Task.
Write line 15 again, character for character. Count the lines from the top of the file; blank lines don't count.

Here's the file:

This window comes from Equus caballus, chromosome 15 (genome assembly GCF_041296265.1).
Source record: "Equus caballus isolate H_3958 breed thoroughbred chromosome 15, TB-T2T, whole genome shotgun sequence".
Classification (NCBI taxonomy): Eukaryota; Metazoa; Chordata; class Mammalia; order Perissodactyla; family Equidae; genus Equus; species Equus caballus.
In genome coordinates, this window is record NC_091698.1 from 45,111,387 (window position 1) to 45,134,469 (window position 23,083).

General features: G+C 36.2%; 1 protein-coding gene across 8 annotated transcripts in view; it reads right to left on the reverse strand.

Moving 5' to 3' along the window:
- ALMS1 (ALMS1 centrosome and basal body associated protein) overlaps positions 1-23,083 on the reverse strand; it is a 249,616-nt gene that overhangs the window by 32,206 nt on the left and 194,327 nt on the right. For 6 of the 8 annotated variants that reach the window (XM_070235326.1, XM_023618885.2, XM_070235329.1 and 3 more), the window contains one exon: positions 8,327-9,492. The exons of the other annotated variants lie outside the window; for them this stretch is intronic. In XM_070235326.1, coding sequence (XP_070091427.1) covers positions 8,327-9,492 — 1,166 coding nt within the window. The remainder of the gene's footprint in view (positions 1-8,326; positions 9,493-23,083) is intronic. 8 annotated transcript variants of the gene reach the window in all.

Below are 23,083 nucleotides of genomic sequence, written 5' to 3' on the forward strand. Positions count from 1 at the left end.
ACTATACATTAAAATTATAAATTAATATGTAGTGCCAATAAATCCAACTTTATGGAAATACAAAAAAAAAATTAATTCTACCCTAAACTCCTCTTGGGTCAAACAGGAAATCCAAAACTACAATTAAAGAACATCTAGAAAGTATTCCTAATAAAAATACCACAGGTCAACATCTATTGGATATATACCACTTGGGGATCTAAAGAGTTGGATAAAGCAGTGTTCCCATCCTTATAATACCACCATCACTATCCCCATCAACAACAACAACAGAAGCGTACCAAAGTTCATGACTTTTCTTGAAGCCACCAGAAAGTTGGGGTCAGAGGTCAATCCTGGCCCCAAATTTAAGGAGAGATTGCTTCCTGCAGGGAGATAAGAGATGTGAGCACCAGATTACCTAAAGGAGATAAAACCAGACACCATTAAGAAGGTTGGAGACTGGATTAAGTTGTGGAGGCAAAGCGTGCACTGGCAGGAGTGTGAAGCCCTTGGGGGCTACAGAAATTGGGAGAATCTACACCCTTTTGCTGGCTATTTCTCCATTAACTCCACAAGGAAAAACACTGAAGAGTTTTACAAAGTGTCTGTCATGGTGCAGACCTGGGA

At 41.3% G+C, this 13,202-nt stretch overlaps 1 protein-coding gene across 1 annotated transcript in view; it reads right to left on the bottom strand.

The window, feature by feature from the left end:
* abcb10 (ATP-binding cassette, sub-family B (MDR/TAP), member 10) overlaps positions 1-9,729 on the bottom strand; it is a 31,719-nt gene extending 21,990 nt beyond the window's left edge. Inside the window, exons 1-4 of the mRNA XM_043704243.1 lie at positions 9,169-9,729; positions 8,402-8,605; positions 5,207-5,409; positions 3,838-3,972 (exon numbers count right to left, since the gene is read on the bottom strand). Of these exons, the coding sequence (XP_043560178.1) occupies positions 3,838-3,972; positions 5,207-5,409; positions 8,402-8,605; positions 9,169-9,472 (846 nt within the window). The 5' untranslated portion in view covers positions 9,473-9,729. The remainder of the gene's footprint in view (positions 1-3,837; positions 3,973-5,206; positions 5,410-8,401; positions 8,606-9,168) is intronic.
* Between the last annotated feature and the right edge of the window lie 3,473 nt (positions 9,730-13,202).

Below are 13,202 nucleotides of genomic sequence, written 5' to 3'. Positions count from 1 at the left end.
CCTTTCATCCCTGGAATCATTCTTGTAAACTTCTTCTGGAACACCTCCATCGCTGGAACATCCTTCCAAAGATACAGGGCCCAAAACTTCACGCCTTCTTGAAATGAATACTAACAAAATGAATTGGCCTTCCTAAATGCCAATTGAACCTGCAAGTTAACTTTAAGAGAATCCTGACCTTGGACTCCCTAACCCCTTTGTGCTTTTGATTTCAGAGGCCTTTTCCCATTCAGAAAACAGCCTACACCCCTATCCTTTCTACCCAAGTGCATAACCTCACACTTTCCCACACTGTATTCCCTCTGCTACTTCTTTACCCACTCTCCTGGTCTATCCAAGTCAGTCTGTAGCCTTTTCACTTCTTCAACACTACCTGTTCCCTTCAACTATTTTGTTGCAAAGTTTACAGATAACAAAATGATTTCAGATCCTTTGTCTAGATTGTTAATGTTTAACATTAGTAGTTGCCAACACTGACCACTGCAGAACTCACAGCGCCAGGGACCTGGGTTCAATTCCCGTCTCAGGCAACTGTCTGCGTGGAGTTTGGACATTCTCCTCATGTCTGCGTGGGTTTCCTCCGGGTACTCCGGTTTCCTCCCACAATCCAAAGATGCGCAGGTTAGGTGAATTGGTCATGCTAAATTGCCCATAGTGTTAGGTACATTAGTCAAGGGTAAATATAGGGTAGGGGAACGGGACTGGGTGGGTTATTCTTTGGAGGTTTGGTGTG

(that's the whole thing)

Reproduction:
CCTTTCATCCCTGGAATCATTCTTGTAAACTTCTTCTGGAACACCTCCATCGCTGGAACATCCTTCCAAAGATACAGGGCCCAAAACTTCACGCCTTCTTGAAATGAATACTAACAAAATGAATTGGCCTTCCTAAATGCCAATTGAACCTGCAAGTTAACTTTAAGAGAATCCTGACCTTGGACTCCCTAACCCCTTTGTGCTTTTGATTTCAGAGGCCTTTTCCCATTCAGAAAACAGCCTACACCCCTATCCTTTCTACCCAAGTGCATAACCTCACACTTTCCCACACTGTATTCCCTCTGCTACTTCTTTACCCACTCTCCTGGTCTATCCAAGTCAGTCTGTAGCCTTTTCACTTCTTCAACACTACCTGTTCCCTTCAACTATTTTGTTGCAAAGTTTACAGATAACAAAATGATTTCAGATCCTTTGTCTAGATTGTTAATGTTTAACATTAGTAGTTGCCAACACTGACCACTGCAGAACTCACAGCGCCAGGGACCTGGGTTCAATTCCCGTCTCAGGCAACTGTCTGCGTGGAGTTTGGACATTCTCCTCATGTCTGCGTGGGTTTCCTCCGGGTACTCCGGTTTCCTCCCACAATCCAAAGATGCGCAGGTTAGGTGAATTGGTCATGCTAAATTGCCCATAGTGTTAGGTACATTAGTCAAGGGTAAATATAGGGTAGGGGAACGGGACTGGGTGGGTTATTCTTTGGAGGTTTGGTGTG